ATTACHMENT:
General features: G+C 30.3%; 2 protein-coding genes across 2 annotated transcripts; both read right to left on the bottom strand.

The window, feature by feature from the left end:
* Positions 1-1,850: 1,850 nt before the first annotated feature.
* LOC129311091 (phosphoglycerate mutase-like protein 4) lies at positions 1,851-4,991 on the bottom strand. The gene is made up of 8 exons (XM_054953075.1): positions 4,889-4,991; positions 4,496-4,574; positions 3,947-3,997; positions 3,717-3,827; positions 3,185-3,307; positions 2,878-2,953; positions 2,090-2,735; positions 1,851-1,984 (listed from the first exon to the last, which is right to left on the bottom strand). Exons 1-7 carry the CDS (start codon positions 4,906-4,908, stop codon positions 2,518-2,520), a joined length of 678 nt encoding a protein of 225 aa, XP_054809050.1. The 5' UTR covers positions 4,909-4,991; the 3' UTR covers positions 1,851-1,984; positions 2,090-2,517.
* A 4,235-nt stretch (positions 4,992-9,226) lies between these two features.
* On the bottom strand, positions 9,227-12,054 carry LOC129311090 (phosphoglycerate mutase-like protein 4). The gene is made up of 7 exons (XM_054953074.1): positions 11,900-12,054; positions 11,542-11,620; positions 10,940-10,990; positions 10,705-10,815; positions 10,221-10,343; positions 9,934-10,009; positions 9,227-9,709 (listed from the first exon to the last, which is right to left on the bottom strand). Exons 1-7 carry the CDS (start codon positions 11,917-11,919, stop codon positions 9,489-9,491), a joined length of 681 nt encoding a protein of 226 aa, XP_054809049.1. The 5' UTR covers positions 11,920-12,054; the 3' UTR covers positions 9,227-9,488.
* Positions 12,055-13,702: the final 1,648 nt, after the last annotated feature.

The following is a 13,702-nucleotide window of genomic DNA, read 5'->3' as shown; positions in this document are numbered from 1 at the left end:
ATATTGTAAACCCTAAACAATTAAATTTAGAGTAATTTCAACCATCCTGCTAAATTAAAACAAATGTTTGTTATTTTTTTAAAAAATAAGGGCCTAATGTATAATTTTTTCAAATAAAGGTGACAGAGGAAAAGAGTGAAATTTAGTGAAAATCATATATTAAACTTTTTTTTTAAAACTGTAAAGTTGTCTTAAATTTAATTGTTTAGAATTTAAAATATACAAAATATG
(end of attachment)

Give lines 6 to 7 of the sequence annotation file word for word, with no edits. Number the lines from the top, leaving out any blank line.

* On the bottom strand, positions 9,227-12,054 carry LOC129311090 (phosphoglycerate mutase-like protein 4). The gene is made up of 7 exons (XM_054953074.1): positions 11,900-12,054; positions 11,542-11,620; positions 10,940-10,990; positions 10,705-10,815; positions 10,221-10,343; positions 9,934-10,009; positions 9,227-9,709 (listed from the first exon to the last, which is right to left on the bottom strand). Exons 1-7 carry the CDS (start codon positions 11,917-11,919, stop codon positions 9,489-9,491), a joined length of 681 nt encoding a protein of 226 aa, XP_054809049.1. The 5' UTR covers positions 11,920-12,054; the 3' UTR covers positions 9,227-9,488.
* Positions 12,055-13,702: the final 1,648 nt, after the last annotated feature.